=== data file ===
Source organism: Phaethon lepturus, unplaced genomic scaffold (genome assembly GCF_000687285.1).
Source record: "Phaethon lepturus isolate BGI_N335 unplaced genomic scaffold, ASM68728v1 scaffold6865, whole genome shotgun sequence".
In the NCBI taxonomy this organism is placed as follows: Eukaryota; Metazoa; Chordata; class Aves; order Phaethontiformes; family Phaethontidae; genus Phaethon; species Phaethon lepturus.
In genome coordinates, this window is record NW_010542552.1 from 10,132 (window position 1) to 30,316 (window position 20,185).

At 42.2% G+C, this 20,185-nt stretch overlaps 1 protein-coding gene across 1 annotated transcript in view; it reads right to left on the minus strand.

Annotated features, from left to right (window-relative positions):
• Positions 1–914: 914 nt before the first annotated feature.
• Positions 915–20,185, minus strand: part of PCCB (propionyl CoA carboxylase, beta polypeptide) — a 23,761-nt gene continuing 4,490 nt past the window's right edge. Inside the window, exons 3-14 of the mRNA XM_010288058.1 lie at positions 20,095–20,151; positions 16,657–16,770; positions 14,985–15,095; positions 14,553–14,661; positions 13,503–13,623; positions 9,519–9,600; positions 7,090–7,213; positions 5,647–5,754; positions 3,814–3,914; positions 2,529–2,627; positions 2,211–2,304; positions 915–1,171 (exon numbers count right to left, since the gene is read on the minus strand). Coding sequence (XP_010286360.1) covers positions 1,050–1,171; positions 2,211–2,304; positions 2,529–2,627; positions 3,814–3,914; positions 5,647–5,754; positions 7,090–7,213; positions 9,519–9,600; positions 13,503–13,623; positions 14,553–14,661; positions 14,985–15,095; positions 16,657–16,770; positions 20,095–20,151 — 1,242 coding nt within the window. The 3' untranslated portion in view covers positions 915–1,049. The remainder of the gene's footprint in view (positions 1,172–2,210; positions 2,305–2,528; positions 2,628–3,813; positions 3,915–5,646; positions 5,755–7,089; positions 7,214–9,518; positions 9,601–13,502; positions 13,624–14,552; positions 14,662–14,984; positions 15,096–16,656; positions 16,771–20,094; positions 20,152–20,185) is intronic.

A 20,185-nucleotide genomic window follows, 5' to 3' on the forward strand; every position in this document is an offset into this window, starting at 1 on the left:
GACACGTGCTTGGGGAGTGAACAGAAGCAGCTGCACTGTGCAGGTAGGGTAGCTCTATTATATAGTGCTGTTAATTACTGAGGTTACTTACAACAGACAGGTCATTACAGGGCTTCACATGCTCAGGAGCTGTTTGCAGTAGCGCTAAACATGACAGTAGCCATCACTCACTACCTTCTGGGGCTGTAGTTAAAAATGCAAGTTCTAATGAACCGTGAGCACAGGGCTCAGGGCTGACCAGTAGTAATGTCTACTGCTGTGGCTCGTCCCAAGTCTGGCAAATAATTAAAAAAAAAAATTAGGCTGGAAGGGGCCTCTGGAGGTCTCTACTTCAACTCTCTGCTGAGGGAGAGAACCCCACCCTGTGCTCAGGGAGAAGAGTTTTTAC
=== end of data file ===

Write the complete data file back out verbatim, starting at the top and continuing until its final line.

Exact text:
Source organism: Phaethon lepturus, unplaced genomic scaffold (genome assembly GCF_000687285.1).
Source record: "Phaethon lepturus isolate BGI_N335 unplaced genomic scaffold, ASM68728v1 scaffold6865, whole genome shotgun sequence".
In the NCBI taxonomy this organism is placed as follows: Eukaryota; Metazoa; Chordata; class Aves; order Phaethontiformes; family Phaethontidae; genus Phaethon; species Phaethon lepturus.
In genome coordinates, this window is record NW_010542552.1 from 10,132 (window position 1) to 30,316 (window position 20,185).

At 42.2% G+C, this 20,185-nt stretch overlaps 1 protein-coding gene across 1 annotated transcript in view; it reads right to left on the minus strand.

Annotated features, from left to right (window-relative positions):
• Positions 1–914: 914 nt before the first annotated feature.
• Positions 915–20,185, minus strand: part of PCCB (propionyl CoA carboxylase, beta polypeptide) — a 23,761-nt gene continuing 4,490 nt past the window's right edge. Inside the window, exons 3-14 of the mRNA XM_010288058.1 lie at positions 20,095–20,151; positions 16,657–16,770; positions 14,985–15,095; positions 14,553–14,661; positions 13,503–13,623; positions 9,519–9,600; positions 7,090–7,213; positions 5,647–5,754; positions 3,814–3,914; positions 2,529–2,627; positions 2,211–2,304; positions 915–1,171 (exon numbers count right to left, since the gene is read on the minus strand). Coding sequence (XP_010286360.1) covers positions 1,050–1,171; positions 2,211–2,304; positions 2,529–2,627; positions 3,814–3,914; positions 5,647–5,754; positions 7,090–7,213; positions 9,519–9,600; positions 13,503–13,623; positions 14,553–14,661; positions 14,985–15,095; positions 16,657–16,770; positions 20,095–20,151 — 1,242 coding nt within the window. The 3' untranslated portion in view covers positions 915–1,049. The remainder of the gene's footprint in view (positions 1,172–2,210; positions 2,305–2,528; positions 2,628–3,813; positions 3,915–5,646; positions 5,755–7,089; positions 7,214–9,518; positions 9,601–13,502; positions 13,624–14,552; positions 14,662–14,984; positions 15,096–16,656; positions 16,771–20,094; positions 20,152–20,185) is intronic.

A 20,185-nucleotide genomic window follows, 5' to 3' on the forward strand; every position in this document is an offset into this window, starting at 1 on the left:
GACACGTGCTTGGGGAGTGAACAGAAGCAGCTGCACTGTGCAGGTAGGGTAGCTCTATTATATAGTGCTGTTAATTACTGAGGTTACTTACAACAGACAGGTCATTACAGGGCTTCACATGCTCAGGAGCTGTTTGCAGTAGCGCTAAACATGACAGTAGCCATCACTCACTACCTTCTGGGGCTGTAGTTAAAAATGCAAGTTCTAATGAACCGTGAGCACAGGGCTCAGGGCTGACCAGTAGTAATGTCTACTGCTGTGGCTCGTCCCAAGTCTGGCAAATAATTAAAAAAAAAAATTAGGCTGGAAGGGGCCTCTGGAGGTCTCTACTTCAACTCTCTGCTGAGGGAGAGAACCCCACCCTGTGCTCAGGGAGAAGAGTTTTTAC